Lucille Lang Day

Lucille Lang Day

Lucille Lang Day is the author of ten poetry collections and chapbooks, including most recently Dreaming of Sunflowers: Museum Poems, co-winner of the 2014 Blue Light Poetry Prize, and Becoming an Ancestor, a full-length collection from Červená Barva Press. She is also the author of a children’s book, Chain Letter, and a memoir, Married at Fourteen: A True Story, which received a 2013 PEN Oakland Josephine Miles Literary Award and was a finalist for the Northern California Book Award in Creative Nonfiction. Her poems, stories, and essays have received nine Pushcart Prize nominations and have appeared widely in magazines and anthologies.

Frances Dinkelspiel

Frances Dinkelspiel

Frances Dinkelspiel is the author of the New York Times bestseller, Tangled Vines: Greed, Murder, Obsession and an Arsonist in the Vineyards of California and the San Francisco Chronicle bestseller, Towers of Gold: How One Jewish Immigrant Named Isaias Hellman Created California. Dinkelspiel is also an award-winning journalist who cofounded the local news site Berkeleyside. Her work has appeared in the New York Times, Wall Street Journal, Los Angeles Times, People magazine and elsewhere. She lives in Berkeley.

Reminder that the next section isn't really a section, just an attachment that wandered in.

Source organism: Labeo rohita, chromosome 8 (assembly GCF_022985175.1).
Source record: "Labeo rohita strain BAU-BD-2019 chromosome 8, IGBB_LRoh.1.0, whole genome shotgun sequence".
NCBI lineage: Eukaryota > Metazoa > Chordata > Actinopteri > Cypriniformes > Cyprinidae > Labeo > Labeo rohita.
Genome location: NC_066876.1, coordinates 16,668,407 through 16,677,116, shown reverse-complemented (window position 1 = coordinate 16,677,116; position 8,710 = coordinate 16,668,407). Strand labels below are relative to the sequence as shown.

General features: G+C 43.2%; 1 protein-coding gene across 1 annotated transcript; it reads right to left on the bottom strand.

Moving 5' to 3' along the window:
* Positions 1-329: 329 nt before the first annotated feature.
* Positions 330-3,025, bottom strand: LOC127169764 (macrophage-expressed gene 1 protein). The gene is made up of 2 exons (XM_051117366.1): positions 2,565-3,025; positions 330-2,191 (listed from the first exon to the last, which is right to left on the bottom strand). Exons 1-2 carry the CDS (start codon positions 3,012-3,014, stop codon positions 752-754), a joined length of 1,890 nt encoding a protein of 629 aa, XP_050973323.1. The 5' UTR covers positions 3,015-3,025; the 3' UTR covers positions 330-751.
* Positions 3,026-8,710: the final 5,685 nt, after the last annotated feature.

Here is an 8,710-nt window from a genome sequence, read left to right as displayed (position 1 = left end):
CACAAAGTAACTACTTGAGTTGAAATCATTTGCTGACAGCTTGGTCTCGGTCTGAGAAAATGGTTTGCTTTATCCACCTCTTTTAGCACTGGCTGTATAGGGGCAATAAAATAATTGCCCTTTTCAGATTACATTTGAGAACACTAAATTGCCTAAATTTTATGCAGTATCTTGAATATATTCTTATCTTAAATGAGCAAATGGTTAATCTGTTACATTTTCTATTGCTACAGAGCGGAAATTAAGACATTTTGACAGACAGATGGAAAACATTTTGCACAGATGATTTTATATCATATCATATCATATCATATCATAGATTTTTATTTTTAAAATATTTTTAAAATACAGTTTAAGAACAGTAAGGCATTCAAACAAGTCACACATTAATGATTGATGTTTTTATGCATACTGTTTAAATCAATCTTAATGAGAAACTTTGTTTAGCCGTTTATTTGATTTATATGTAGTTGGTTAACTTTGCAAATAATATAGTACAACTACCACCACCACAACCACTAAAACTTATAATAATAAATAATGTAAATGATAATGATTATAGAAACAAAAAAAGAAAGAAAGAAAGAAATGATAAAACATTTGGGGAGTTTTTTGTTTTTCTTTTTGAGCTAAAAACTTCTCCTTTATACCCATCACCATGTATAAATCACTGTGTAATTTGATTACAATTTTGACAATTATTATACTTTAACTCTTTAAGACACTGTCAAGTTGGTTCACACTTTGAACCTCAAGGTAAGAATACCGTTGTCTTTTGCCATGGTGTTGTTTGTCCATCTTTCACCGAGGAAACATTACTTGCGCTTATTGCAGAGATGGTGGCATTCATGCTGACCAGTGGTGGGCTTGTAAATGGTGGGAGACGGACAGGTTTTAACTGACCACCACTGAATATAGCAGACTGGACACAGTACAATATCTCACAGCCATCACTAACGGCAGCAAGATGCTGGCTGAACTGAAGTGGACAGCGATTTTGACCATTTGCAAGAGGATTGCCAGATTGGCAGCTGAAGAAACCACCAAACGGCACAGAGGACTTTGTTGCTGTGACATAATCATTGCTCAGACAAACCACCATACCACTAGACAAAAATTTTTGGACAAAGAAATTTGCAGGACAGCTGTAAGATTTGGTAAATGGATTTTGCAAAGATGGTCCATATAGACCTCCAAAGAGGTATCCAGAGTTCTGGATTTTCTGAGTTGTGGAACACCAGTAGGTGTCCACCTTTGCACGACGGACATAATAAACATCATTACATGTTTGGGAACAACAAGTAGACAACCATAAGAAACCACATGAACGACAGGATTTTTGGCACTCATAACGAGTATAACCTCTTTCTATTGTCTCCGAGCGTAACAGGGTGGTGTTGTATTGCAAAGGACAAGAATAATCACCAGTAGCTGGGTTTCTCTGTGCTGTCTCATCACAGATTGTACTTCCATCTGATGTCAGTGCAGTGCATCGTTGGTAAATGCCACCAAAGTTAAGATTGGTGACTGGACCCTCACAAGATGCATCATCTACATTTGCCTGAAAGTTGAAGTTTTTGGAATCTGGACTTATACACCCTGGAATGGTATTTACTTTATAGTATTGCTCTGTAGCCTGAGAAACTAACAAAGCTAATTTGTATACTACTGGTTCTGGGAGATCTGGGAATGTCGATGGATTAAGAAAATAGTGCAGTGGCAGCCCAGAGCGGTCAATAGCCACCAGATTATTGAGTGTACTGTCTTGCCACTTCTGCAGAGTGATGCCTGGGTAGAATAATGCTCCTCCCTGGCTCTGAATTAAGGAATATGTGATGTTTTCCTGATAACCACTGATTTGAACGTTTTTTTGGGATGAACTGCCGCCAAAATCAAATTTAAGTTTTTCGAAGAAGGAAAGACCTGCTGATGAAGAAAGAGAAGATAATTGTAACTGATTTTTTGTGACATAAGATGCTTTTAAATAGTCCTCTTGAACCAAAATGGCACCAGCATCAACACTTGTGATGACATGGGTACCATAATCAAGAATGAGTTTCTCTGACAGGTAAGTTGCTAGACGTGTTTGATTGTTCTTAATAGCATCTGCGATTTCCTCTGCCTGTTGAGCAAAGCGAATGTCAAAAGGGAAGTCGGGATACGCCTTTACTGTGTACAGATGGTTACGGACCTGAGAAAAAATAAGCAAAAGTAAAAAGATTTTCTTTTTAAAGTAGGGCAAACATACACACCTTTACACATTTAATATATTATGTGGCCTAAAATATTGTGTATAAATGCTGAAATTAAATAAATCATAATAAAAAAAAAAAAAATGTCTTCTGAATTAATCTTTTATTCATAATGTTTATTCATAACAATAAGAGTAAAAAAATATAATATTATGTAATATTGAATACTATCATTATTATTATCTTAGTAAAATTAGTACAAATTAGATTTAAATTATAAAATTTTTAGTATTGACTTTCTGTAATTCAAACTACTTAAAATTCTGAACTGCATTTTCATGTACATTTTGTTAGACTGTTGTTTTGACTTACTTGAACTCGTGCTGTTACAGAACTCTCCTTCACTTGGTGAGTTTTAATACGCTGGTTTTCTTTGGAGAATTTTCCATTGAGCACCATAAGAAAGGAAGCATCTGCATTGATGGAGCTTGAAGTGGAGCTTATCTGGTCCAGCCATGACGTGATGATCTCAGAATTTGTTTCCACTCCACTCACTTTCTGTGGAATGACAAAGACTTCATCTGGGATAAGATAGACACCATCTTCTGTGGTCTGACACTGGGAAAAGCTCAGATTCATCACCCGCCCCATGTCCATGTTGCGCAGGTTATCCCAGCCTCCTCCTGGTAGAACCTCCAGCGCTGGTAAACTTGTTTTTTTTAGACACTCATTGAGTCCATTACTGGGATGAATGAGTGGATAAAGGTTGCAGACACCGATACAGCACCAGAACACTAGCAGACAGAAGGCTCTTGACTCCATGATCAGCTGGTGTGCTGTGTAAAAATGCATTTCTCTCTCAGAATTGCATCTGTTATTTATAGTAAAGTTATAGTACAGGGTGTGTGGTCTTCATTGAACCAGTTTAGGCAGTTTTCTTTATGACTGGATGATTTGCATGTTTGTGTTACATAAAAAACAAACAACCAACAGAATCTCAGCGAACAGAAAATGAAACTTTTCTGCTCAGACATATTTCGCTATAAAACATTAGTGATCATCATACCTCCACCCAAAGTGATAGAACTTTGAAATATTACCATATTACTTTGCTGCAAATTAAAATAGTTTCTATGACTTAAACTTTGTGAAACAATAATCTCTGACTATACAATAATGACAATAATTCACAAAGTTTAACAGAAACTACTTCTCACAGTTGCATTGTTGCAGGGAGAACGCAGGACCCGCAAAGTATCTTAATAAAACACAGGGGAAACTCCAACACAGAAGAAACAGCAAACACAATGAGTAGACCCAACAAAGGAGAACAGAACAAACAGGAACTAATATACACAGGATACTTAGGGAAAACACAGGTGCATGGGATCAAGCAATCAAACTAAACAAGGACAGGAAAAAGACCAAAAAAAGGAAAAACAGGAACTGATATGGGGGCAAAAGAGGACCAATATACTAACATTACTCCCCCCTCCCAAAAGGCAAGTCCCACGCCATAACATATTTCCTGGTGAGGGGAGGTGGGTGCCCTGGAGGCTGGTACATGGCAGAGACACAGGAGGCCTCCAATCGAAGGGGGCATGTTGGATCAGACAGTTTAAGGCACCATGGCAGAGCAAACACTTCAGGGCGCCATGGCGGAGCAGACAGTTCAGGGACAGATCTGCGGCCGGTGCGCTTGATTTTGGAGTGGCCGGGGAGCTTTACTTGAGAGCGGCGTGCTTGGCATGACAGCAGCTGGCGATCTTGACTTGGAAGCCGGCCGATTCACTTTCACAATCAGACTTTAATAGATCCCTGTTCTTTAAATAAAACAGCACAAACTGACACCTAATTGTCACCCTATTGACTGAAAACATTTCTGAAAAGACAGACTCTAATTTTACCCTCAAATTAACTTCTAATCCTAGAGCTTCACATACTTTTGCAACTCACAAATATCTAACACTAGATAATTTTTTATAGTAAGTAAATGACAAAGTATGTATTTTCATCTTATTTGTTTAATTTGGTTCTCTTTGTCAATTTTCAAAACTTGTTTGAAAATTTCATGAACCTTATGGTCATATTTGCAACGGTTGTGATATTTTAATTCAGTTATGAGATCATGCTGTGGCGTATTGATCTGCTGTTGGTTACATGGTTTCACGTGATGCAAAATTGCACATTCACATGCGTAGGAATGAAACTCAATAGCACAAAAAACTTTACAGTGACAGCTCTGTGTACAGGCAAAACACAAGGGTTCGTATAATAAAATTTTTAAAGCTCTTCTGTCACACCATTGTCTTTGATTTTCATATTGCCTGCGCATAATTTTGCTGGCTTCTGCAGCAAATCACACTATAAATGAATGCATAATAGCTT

Jane Juska

Jane Juska

Jane Juska was born in 1933, reared in small-town Ohio, grew up at the University of Michigan and the University of California Berkeley.  She taught high school English for 33 years, college and prison for 5, then went in search of men to give her aid and comfort.  Her ad in the New York Review of Books—“Before I turn 68, I would like to have a lot of sex with a man I like”—brought her undreamed of success.  She wrote two books about that search: A Round-Heeled Woman and Unaccompanied Women.   Since then her essays have appeared in Vogue and Self, in various anthologies and online.  Her book reviews have appeared in the San Francisco Chronicle.  In 2012 she left her Berkeley home for life in the mountains next door to the grandchildren and their parents.  She has at last completed a novel, Mrs. Bennet Has Her Say, published by Penguinrandomhouse, about Pride & Prejudice’s foolish mother as she might have been at 15. At present she is working on a last-ditch memoir about aging.